Heart and lung disease in animals take on many forms. Signs of heart or lung disease vary, but may include weakness or exercise intolerance, shortness of breath, fast breathing at rest, collapse or fainting spells, or coughing. In order to obtain a definitive diagnosis there is a certain amount of information we will obtain by asking about your pet’s health history, by performing a physical examination, and by utilizing unparalleled diagnostics tests such as measuring blood pressure, obtaining chest radiographs and a cardiac ultrasound. Once the diagnosis is made, we will devise a treatment plan that will best suit both you and your pet’s needs.
Questions About Cardiology
What information should I bring to my first visit?
Please bring your pet's medical records as well as recent blood test results, x-rays and electrocardiogram (ECG) rhythm strips your family veterinary has performed. This will help to prevent unnecessary duplication of tests.
What should I expect during my first visit for a cardiac evaluation?
Your initial consultation appointment will last approximately 1-1/2 to 2 hours, which allows ample time to discuss your pet's disease and to answer your questions. A technician or assistant will obtain your pet's vital signs and history. Our doctors will then review any prior diagnostics performed at your veterinarian's office along with your pet's medical history. Typically, an echocardiogram (ultrasound of the heart) is necessary to diagnose your pet's heart disease, which can be performed during the time allotted for your appointment. Unlike in human medicine, the cardiologist will complete the echocardiogram and interpret the results during the same visit. To conclude your visit, our doctors will discuss the findings, diagnosis and the prognosis of your pet's cardiac disease, and will also discuss the case with your family veterinarian, and create a discharge letter summarizing your visit and your pet’s customized treatment plan.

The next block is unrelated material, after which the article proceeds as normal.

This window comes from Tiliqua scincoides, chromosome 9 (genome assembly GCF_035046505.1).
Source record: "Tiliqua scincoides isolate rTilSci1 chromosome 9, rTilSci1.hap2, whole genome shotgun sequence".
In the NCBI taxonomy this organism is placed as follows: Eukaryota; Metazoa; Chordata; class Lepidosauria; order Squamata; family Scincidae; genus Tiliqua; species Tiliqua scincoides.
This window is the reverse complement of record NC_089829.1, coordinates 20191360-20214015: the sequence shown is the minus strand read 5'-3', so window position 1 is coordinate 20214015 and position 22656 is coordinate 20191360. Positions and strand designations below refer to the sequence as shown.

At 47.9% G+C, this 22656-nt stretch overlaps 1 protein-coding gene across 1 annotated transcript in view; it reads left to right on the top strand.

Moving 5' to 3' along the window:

Will my pet need to be sedated for the echocardiogram (heart ultrasound) or ECG?
No. The echocardiogram and ECG are both non-invasive and non-painful. Most patients tolerate these procedures very well.
Will my pet’s fur need to be shaved?
No. The advanced technology used by the cardiology staff allows the ultrasound machine to work through most hair types.
Are cardiac medications expensive?
Most of the medications prescribed by our cardiologists are used in human medicine. Some of these medications are still under a patent and can be more expensive, but most are available in generic forms. Our staff is knowledgeable about the cost of these medications and will help you keep costs to a minimum while still offering optimal care.
Our Cardiology Expertise
Telemetry (continuous wireless electrocardiography)
Doppler and oscillometric blood pressure monitoring
OFA certification (cardiac)